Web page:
linear time-invariant continuous-time system with a FOH. The equivalence of the
reachability and controllability of the system is shown and similar results are
given for observability and re-constructability.(Gao, et al. 2015a;
Gao, et al. 2015b; Gao and Olgac 2015a; Gao and Olgac 2015b)

 

2. First-order
Hold 

    The motivation in this paper is on the
better estimation of the analog signal based on the
digital signal read from the analog-to-digital
converter (ADC). As a result, the
closed-loop tracking performance could be improved. For this, the
first-order-hold (FOH) is a better method to approximate the continuous analog
signal than the zero-order hold (ZOH) (Franklin 1994) pg.154.
As mentioned previously, the FOH signal is a reconstructed piecewise linear
approximation to the original sampled signal (see Figure 1).

 

Figure 1.  Ideally sampled signal and corresponding
piecewise linear FOH signal  

 

The ideally sampled
signal could be represented as,

                                        (1)

where  is the original signal,  is the ideal signal,  is the Dirac impulse function. Since a
sequence of Dirac impulses, representing the discrete samples, is low-pass
filtered, the mathematical model for FOH is necessary. The impracticality of
outputting a sequence of Dirac impulses foster the development of devices that
use a conventional DAC and some linear analog circuitry, to reconstruct the
piecewise linear output for the FOH signals. The commonly used analytical
piecewise linear approximation is written as,

                                        (2)

where  is the triangular function defined as,

                                                
(3)

    However, the system represented in (2) is
not achievable in realty. In fact, the typical FOH model used in practice is
the delayed first-order hold, which is identical to the FOH except for the fact
that its output is delayed by one sample period, resulting in a delayed
piecewise linear output signal (see Figure 2).

 

Figure 2.  Delayed piecewise linear FOH signal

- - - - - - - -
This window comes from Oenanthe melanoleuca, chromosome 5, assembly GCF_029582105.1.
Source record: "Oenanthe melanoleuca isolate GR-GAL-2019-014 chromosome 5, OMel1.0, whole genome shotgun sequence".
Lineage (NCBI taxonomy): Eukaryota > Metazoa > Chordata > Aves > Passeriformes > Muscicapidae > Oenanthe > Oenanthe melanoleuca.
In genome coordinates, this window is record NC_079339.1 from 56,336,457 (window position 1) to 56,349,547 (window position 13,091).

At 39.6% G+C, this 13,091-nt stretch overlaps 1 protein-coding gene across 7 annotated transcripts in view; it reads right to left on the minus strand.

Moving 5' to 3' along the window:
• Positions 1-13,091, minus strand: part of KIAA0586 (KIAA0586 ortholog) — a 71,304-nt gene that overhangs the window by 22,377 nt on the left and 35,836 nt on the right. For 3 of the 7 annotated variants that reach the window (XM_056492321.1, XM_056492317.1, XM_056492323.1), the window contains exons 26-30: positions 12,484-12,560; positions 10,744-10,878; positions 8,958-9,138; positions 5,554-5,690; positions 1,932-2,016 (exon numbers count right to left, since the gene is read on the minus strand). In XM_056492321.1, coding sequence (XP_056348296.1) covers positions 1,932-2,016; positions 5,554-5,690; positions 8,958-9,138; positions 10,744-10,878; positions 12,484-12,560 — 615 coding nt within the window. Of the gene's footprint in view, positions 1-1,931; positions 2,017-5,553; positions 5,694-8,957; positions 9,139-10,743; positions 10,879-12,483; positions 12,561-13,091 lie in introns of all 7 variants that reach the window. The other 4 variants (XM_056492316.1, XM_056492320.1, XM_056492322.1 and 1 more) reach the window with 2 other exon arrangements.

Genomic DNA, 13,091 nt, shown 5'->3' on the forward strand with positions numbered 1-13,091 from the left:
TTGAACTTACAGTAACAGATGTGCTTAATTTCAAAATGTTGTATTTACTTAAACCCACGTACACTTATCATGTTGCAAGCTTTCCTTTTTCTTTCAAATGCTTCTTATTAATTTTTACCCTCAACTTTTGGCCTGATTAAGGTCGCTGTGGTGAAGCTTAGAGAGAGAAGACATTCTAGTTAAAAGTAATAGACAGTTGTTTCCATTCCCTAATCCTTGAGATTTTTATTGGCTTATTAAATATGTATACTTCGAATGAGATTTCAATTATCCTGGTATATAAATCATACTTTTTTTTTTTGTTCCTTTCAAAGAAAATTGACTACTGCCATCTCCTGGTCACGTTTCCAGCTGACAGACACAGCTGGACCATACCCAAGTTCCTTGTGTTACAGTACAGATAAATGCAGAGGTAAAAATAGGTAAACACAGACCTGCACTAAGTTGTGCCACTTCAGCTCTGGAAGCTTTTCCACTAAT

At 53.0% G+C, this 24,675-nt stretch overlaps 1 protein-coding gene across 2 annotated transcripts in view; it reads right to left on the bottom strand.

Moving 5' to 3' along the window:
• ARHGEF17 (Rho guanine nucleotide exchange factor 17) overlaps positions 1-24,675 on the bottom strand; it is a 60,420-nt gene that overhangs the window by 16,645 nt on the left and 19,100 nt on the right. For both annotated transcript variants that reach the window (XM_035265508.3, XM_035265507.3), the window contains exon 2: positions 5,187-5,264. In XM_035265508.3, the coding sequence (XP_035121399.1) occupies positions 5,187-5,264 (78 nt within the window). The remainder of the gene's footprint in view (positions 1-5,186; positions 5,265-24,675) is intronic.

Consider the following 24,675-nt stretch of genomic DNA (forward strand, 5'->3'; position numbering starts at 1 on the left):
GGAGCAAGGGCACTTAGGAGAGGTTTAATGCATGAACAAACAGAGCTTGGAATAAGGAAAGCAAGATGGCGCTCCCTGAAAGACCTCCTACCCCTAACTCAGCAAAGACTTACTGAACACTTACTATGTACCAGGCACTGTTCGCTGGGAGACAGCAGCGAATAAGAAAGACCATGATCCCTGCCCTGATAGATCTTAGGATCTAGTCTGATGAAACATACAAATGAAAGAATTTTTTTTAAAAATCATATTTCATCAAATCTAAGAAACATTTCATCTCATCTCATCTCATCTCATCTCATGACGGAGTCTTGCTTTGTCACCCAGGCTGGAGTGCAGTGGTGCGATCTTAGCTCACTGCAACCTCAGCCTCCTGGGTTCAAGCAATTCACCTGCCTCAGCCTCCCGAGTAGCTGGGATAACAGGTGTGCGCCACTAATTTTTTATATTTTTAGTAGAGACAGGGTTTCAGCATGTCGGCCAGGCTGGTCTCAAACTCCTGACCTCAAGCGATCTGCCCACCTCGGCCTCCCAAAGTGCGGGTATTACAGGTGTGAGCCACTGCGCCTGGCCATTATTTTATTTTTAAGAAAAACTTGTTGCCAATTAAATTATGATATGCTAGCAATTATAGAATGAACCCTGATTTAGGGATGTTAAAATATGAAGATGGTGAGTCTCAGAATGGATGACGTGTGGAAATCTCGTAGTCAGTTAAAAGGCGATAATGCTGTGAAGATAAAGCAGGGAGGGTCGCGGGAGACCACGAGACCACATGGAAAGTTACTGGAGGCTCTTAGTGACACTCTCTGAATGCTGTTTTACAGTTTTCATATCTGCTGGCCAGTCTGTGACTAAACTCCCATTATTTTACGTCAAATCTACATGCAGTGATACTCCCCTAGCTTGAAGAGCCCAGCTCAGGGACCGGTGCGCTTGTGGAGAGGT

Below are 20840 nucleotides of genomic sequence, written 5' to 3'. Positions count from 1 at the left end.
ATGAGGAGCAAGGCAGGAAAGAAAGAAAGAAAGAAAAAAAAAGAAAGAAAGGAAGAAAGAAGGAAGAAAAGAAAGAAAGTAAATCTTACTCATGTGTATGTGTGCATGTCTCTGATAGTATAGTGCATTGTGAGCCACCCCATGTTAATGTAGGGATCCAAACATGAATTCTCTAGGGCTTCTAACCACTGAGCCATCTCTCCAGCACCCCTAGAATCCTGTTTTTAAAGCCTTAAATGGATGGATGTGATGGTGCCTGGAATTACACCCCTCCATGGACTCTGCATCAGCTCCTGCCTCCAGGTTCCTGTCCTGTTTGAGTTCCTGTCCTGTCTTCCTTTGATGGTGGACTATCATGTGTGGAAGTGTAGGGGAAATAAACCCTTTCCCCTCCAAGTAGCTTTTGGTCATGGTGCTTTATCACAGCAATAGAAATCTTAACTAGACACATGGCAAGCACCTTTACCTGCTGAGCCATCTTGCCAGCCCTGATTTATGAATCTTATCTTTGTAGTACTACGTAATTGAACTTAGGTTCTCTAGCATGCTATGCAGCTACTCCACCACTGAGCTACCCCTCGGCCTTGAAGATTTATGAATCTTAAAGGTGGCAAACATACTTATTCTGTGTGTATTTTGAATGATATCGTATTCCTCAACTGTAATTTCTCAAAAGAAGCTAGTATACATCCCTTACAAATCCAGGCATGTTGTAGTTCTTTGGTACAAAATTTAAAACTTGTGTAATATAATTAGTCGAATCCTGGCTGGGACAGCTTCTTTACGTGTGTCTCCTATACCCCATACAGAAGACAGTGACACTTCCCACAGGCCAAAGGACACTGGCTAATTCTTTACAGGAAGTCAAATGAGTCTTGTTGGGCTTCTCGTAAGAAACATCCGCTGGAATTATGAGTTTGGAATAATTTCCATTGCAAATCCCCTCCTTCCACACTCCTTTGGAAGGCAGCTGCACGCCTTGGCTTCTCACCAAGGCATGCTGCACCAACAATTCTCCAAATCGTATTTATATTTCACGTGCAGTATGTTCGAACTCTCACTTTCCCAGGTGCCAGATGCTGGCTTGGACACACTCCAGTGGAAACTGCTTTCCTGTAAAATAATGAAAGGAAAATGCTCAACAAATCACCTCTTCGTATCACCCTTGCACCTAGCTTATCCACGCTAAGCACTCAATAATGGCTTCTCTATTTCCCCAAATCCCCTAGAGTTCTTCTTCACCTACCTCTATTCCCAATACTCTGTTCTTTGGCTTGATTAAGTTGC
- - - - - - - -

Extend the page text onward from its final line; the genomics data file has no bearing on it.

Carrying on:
The delayed
first-order hold, also known as causal first-order hold, as shown in Figure 2
can be represented as,

                                      (4)

    The delayed output renders the system a
causal system (Gao 2015; Gao and
Olgac 2016a; Gao and Olgac 2016b; Gao and Olgac 2016c). The corresponding delayed piecewise linear reconstruction is
physically realizable with the assistance of a digital filter(Gao, Zhang, and Yang
2017; Gao and Olgac 2017; Schmid, Gao, and Olgac 2015).

 

2.1 First-order
Hold VS Zero-order Hold

    The zero-order hold (ZOH) is a mathematical
representation of the practical signal reconstruction done be a conventional
digital-to-analog converted (DAC). It works in a way that the signal is held at
each sample value for each and every sample interval while converting a
discrete-time signal to a continuous-time signal. The most commonly used
sensing feature in practice is the ZOH due to its ease of implementation(F Yao and Q Gao 2017;
Fulai Yao and Qingbin Gao 2017; Zhang, Olgac, and Gao 2017; Zhang and Gao 2017). The mathematical model of the ZOH is written as,

                                        (5)

where xn is the
discrete samples, is
the rectangular function as follows,

                                               
(6)

Next, the properties
of the FOH and the ZOH are compared as shown in Figure 3,

 

Figure 3.  Magnitude and phase of ZOH and FOH filters

 

From Figure 3, for
low frequency (below )
signals, although the FOH has larger amplitude distortion than the ZOH does,
the FOH has significantly less phase lag than the ZOH does (Franklin 1994) pg.120. This property is utilized in this paper to reduce